The purpose of teshuva (repentance) is to free us from the various idols of desire that bind us throughout the year * Surrender to the various idols diminishes man, whereas belief in God strengthens one’s character and abilities * The blowing of the shofar at the conclusion of Yom Kippur calls to mind the blowing of the shofar in the Jubilee year, symbolizing the freeing of man from his servitude
It is customary in the world that a person is drawn after his evil instincts, after lust and pride, anger and jealousy, laziness and honor, because they offer him quick gratifications. But after one is drawn to these evil instincts, he becomes enslaved to them. Although inwardly, he still longs for truth and good, nevertheless, it is difficult for him to put his good will into practice, because he has already become addicted to the satisfaction of his passions, and his soul is bound and tormented by its bonds.
By way of teshuva (repentance), a person is released to herut (freedom), and reveals his true desire. His neshama (soul) is freed from the shackles of the yetzer (inclination), begins to illuminate his path, and the life forces within him are intensified. This is what our Sages said (Avot 6: 2): “Man is never freer than when he occupies himself with the study of Torah.” This is because the Torah guides man on the path of truth and goodness, by means of which he can fulfill all his good aspirations – the Divine ideals to which his neshama longs.
The Foundation of Teshuva – Accepting the Kingdom of Hashem
Accepting Malchut Hashem (the Kingdom of God) is the foundation of teshuva and tikkun (rectification), and therefore, is the central matter of Aseret Yemey Teshuva (The Ten Days of Repentance), because sins are attributable to people accepting upon themselves idols that rule over them, and prevent them from listening to their neshama and expressing their good aspirations. By accepting Malchut Hashem, which is the system of laws and values of proper life Hashem has given to Israel in his Torah, man is able to reveal all the capacities within his soul, which correspond to the Divine values, for indeed, he was created be’tzelem Elokim (in the image of God). Thus, in accepting Malchut Hashem, man is unbound from the bondage to idols and passions, and merits teshuva.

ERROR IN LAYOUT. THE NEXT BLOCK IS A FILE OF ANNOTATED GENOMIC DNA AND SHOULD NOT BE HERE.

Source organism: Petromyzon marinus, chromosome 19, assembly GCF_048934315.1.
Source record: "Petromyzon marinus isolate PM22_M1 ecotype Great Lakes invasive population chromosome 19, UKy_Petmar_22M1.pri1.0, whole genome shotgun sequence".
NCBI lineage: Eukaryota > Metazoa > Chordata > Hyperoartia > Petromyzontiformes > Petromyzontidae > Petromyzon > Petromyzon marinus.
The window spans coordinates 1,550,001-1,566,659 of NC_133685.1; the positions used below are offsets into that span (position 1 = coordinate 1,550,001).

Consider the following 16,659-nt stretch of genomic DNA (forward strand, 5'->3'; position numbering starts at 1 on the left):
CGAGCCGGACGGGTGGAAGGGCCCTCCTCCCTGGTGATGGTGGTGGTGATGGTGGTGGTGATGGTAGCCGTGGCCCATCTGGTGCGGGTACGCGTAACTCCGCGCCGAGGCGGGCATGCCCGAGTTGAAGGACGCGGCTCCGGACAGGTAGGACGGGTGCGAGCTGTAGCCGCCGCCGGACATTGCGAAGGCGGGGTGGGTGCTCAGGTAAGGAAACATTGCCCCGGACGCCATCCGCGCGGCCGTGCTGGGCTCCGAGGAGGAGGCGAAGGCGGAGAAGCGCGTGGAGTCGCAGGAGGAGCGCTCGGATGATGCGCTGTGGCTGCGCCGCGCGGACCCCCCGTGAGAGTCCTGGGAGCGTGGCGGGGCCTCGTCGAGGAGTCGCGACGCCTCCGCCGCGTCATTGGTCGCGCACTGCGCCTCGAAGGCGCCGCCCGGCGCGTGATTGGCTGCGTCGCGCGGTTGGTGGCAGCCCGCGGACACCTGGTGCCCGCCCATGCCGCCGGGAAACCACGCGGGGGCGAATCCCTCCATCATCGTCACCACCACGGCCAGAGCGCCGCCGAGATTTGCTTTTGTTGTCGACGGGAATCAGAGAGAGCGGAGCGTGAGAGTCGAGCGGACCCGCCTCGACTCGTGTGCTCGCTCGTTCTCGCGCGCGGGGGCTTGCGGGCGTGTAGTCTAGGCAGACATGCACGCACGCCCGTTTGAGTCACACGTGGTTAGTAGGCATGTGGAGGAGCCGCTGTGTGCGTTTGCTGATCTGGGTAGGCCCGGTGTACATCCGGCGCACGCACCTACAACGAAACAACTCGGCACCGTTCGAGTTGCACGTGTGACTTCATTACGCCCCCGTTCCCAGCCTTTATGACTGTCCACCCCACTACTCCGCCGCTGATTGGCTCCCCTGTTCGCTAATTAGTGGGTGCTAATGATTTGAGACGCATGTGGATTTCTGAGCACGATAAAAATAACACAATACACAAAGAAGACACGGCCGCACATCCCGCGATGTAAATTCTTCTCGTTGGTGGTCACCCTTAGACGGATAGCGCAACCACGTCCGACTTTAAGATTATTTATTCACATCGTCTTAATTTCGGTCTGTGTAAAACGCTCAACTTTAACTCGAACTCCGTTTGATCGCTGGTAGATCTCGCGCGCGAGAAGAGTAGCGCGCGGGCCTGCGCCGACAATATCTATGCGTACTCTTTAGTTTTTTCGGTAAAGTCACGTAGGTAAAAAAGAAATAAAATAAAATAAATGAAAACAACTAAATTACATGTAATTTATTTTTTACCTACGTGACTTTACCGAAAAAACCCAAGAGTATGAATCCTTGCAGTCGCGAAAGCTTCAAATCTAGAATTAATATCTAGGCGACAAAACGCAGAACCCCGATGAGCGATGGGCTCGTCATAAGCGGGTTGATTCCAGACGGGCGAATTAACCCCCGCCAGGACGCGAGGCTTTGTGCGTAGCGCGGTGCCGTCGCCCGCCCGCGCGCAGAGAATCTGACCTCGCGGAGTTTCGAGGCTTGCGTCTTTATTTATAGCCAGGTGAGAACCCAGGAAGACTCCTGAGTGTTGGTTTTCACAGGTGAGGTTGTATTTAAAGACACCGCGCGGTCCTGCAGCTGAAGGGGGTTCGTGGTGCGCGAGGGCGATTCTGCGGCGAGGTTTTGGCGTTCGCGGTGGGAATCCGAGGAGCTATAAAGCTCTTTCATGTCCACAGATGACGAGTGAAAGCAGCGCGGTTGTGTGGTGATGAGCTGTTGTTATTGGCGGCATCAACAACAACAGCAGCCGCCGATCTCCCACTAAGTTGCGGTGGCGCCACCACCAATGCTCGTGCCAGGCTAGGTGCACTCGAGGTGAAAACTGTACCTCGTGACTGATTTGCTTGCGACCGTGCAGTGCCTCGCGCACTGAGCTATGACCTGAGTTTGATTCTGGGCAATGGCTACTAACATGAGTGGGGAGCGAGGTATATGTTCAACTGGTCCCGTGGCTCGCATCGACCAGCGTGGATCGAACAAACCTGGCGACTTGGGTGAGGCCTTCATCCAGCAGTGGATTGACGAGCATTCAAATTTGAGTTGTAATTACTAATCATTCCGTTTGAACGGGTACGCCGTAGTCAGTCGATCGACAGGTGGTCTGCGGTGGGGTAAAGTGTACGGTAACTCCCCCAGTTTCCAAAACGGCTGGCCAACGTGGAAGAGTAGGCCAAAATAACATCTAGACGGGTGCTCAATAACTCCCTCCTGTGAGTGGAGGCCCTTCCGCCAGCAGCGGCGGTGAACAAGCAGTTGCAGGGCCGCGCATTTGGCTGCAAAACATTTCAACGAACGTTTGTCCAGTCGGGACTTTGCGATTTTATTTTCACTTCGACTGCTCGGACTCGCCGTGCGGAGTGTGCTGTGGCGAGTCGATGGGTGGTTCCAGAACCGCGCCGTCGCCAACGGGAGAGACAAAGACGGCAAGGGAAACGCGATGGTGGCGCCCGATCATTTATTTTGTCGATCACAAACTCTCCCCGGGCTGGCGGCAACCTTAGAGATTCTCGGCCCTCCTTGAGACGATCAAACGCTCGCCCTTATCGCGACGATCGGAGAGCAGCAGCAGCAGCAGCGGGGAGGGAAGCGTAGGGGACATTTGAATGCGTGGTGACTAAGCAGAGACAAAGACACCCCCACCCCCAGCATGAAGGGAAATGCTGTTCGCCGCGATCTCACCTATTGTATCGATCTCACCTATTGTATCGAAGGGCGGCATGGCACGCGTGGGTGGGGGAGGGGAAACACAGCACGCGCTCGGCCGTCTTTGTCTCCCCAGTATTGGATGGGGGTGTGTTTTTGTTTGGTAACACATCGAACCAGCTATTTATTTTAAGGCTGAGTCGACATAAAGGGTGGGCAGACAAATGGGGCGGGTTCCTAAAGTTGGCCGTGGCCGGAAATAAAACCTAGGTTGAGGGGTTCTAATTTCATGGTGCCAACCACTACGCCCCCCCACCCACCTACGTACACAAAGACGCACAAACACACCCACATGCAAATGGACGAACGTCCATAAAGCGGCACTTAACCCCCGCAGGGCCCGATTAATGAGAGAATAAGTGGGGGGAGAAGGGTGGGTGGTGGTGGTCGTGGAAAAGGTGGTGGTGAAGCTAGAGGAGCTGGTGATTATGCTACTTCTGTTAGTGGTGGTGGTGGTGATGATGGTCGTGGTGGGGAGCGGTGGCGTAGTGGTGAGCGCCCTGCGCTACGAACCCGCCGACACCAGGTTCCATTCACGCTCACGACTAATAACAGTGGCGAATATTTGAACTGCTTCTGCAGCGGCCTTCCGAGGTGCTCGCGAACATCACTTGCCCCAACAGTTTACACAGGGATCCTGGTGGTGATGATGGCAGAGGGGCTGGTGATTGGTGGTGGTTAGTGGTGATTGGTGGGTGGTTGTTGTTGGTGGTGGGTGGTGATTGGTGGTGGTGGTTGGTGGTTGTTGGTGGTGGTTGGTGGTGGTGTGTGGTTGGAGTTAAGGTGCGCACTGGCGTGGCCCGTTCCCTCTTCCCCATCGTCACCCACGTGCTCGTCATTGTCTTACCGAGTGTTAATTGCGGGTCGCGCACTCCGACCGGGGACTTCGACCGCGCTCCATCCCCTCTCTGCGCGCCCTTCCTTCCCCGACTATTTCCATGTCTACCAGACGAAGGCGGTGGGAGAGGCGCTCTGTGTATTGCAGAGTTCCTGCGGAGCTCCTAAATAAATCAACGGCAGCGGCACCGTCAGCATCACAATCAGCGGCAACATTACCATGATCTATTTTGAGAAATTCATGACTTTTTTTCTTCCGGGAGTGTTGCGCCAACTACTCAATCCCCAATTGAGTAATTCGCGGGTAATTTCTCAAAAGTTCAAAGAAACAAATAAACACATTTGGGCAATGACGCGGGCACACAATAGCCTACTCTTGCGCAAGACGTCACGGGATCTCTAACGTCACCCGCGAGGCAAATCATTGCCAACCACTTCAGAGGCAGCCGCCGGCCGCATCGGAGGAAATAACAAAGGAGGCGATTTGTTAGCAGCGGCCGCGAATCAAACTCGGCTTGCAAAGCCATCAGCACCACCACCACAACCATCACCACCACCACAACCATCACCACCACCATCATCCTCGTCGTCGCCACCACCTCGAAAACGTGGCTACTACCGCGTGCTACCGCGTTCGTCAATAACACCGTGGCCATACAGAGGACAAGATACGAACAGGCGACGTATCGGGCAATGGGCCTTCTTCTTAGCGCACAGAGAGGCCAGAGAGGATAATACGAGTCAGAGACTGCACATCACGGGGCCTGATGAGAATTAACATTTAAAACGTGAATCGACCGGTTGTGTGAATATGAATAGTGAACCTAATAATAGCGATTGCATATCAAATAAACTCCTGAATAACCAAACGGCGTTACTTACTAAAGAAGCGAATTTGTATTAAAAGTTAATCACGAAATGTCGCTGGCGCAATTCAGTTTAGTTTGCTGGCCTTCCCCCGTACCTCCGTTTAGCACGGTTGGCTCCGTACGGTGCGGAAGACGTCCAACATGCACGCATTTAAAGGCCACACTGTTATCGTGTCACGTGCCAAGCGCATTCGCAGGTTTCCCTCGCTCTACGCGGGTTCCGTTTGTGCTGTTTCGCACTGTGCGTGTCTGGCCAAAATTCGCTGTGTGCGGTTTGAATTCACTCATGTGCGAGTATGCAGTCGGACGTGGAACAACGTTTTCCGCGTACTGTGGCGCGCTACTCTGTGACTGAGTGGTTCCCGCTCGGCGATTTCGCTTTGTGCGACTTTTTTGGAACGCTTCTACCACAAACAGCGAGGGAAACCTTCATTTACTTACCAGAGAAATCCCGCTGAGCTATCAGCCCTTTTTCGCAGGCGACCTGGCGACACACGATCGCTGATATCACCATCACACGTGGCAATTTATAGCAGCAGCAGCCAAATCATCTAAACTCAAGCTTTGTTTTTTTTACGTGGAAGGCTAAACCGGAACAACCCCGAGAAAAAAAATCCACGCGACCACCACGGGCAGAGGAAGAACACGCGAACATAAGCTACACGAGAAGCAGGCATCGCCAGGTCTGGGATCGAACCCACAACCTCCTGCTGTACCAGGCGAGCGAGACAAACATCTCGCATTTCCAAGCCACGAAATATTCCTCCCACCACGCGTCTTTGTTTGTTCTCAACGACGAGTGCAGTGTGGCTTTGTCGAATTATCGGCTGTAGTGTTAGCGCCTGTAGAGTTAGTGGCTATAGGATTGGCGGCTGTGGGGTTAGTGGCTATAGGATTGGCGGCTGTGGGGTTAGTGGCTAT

Do Not Have Any Gods before Me
The acceptance of Malchut Hashem is contingent on the mitzvah to deny idols, for idolaters personified their faith in God to worship the forces of nature and turn them into idols, and it is a mitzvah not to believe in them.
The idols governing man are not only expressed by external the forces of nature, but also by internal idols, which rule over the soul of man, and prevent him from adhering to Torah and mitzvot. Hashem created one corresponding to the other – just as there is a system of Divine ideals to which man’s yetzer tov (good inclination) yearns for, similarly, man has a system of desires and lusts, that if he does not restrain and subject to the Divine values, his yetzer ha’ra (evil inclination) will conquer him, and enslave him to them.
The crowning of Hashem during the Ten Days of Repentance is emancipation from bondage to the foreign idols that rule over man. For example, there is an idol of the lust to eat, and those enslaved to it, invest their energies in over-eating, and drinking alcohol. And there is an idol for the lust of drugs, and an idol for the lust of forbidden sexual relations. Some people worship their idols in utter addiction to the point of total ruin, such as those addicted to alcohol, drugs, or uncontrolled eating, until they die on their idols’ alter. Others are enslaved to several lusts all at once, in which case their idolatry is more restrained, but nevertheless, out of enslavement to their physical desires, they neglect their studies and work, and sink into a life of decay and become old before their time.
And then there is a ruthless idol of anger, and when it conquers someone, it pushes all the other idols aside, causes one to lose his mind, and makes him behave terrifyingly, and at times, even to murder.
The Idol of Money